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90 Percent Turn Out for Tunisian Election
TUNIS, Tunisia -- Tunisia's first popular elections Sunday drew a solid turnout -- estimated at more than 90 percent of registered voters -- officials said.
Euronews said there were long lines of people outside almost all polling stations across Tunisia waiting to cast their votes to elect an interim assembly to run the country and draft a new constitution. About 4.1 million people had registered to vote out of more than 7 million who were eligible in the nation of about 10.4 million people.
The people of Tunisia toppled President Zine el-Abidine Ben Ali, becoming among the first in the region to cast off longtime rulers in what has become known as the Arab Spring.
Euronews said the moderate Islamic Ennahda party was expected to win a plurality of the 218 seats but without a majority will need to form a coalition. Results are expected to be released Tuesday.
Tunisia Live reported the top elections official, Kamel Jendoubi, said while the polling went smoothly without major problems or interruption, there were some electoral infractions.
"We have information about meetings of large number of people in front of voting places shouting slogans," he said, adding "short messages were sent by mobile phones" and there had been some "soft intimidation efforts to influence voters."
None of the violations were serious enough to impact the final results, however.
"People's faces sometimes tell more than the whole procedure. There's serenity and joy at the same time," Gabriele Albertini, head of the European Parliament delegation, said. "A few times I saw people -- young and not so young -- with the tears in their eyes."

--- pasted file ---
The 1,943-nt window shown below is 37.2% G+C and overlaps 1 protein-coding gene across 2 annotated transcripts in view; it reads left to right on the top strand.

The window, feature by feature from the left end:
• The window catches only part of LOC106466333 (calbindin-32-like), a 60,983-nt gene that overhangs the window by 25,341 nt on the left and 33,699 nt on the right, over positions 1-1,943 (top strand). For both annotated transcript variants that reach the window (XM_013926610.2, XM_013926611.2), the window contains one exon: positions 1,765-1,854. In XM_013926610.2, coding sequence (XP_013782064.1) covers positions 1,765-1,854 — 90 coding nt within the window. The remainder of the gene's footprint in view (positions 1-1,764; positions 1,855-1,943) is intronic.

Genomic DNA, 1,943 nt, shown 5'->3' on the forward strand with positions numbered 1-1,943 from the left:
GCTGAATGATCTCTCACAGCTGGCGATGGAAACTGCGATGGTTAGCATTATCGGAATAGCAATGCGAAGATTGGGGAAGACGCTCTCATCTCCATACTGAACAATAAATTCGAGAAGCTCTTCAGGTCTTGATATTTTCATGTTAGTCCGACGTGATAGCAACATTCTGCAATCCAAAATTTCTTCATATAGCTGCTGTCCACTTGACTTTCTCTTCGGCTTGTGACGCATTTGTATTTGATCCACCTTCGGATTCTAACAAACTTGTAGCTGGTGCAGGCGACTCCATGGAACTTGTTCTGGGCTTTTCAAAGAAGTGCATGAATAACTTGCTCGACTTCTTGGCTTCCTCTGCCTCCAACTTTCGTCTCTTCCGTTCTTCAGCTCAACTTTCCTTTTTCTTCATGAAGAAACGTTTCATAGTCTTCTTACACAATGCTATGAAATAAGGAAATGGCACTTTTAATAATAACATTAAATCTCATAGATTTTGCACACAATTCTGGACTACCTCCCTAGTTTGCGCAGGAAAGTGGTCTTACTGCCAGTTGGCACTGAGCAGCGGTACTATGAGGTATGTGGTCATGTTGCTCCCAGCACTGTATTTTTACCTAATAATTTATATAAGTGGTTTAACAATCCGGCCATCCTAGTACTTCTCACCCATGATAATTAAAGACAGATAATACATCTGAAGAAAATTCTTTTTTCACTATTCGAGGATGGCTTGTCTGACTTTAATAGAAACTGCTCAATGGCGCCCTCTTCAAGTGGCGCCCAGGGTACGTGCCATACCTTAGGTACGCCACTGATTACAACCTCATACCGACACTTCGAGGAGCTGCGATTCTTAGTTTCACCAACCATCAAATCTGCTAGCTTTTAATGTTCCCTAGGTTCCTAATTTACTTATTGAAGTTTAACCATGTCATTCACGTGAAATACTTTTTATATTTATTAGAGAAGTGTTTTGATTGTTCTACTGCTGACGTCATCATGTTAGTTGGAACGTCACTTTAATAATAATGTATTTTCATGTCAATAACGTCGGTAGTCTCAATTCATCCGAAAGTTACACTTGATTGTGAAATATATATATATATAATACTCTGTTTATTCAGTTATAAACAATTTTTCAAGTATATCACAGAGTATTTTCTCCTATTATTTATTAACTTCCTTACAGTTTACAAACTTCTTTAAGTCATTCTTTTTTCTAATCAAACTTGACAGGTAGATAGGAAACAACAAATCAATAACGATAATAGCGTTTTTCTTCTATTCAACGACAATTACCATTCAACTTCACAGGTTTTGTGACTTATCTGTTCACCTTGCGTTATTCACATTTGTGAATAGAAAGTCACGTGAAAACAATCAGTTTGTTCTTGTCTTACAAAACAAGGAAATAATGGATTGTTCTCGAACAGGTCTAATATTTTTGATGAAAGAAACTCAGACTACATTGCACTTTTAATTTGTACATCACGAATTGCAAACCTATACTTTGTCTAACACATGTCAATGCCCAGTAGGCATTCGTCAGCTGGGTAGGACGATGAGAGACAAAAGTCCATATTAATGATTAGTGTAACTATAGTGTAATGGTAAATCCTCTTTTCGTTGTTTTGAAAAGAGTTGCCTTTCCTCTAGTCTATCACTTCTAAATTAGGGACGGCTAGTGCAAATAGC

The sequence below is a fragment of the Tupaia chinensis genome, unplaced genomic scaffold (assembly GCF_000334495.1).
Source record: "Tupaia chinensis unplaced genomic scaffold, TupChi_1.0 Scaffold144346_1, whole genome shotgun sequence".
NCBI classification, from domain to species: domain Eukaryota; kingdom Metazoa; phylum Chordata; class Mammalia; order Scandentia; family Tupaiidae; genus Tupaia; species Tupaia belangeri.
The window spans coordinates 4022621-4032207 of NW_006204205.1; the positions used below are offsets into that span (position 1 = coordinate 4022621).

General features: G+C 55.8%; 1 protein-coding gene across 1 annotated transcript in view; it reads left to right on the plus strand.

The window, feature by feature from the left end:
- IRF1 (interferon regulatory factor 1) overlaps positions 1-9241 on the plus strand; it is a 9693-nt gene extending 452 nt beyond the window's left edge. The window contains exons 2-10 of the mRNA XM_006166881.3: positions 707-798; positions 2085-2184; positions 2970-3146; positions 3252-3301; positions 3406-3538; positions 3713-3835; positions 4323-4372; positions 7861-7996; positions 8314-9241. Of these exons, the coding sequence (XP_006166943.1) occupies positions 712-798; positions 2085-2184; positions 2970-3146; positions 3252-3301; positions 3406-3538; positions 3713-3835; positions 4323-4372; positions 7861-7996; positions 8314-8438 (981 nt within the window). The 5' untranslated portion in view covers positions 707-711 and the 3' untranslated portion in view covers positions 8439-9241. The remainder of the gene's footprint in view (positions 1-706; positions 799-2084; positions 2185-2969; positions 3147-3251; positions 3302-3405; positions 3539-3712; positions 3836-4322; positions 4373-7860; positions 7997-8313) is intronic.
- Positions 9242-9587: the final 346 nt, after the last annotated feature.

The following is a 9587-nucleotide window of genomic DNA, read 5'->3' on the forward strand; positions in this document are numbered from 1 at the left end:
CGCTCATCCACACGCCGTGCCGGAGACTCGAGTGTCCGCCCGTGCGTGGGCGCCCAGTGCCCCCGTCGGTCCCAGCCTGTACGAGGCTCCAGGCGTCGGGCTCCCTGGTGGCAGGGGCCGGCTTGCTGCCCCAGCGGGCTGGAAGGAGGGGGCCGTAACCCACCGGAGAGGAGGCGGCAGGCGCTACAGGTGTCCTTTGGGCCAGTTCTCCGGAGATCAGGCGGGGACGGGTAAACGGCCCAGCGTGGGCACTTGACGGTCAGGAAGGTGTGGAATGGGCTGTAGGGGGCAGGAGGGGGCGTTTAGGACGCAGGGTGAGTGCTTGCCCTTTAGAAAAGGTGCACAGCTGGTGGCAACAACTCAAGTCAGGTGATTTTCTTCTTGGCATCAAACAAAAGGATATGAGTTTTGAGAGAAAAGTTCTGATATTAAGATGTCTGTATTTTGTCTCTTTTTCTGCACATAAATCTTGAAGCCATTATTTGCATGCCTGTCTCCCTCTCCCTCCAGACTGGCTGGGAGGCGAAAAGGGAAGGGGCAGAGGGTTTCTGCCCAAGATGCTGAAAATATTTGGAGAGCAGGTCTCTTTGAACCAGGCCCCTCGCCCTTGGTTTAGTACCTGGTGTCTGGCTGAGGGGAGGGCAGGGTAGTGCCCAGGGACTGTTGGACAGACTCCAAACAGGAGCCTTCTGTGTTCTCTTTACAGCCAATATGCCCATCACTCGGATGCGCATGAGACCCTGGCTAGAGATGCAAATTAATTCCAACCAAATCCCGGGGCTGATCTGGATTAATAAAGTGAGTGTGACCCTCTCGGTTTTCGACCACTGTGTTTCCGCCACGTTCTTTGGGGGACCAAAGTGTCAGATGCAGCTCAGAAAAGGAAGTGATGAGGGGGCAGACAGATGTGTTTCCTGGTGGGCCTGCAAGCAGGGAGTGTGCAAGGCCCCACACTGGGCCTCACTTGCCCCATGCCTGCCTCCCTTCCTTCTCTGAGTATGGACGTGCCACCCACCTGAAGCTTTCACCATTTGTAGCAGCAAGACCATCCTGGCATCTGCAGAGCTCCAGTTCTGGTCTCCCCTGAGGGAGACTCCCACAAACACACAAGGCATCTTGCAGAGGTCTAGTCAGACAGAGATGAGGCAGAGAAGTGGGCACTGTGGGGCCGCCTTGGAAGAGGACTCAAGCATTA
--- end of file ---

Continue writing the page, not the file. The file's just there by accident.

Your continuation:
U.S. President Barack Obama congratulated Tunisians, calling the elections "an important step forward."
"The United States reaffirms its commitment to the Tunisian people as they move toward a democratic future that offers dignity, justice, freedom of expression, and greater economic opportunity for all," he said in a statement.
Marwen Hamadan, a 23-year-old architecture student, said he had voted for Communist candidates.
"I don't want to live with Islamic ideology," he said. "Tunisia is a diverse civilization, it is a mix of political and religious opinions. [Ennahda] will be a dictatorship in another form -- before it was a political one and I worry that Ennadha would impose a religious one."
Tunisia was one of the first Muslim countries to rebel against religious and autocratic rule in the political wave that began in January. The unrest led to further demonstrations in Syria, Yemen, Bahrain and most recently in neighboring Libya, where dissent evolved into civil war and saw ousted dictator Moammar Gadhafi killed.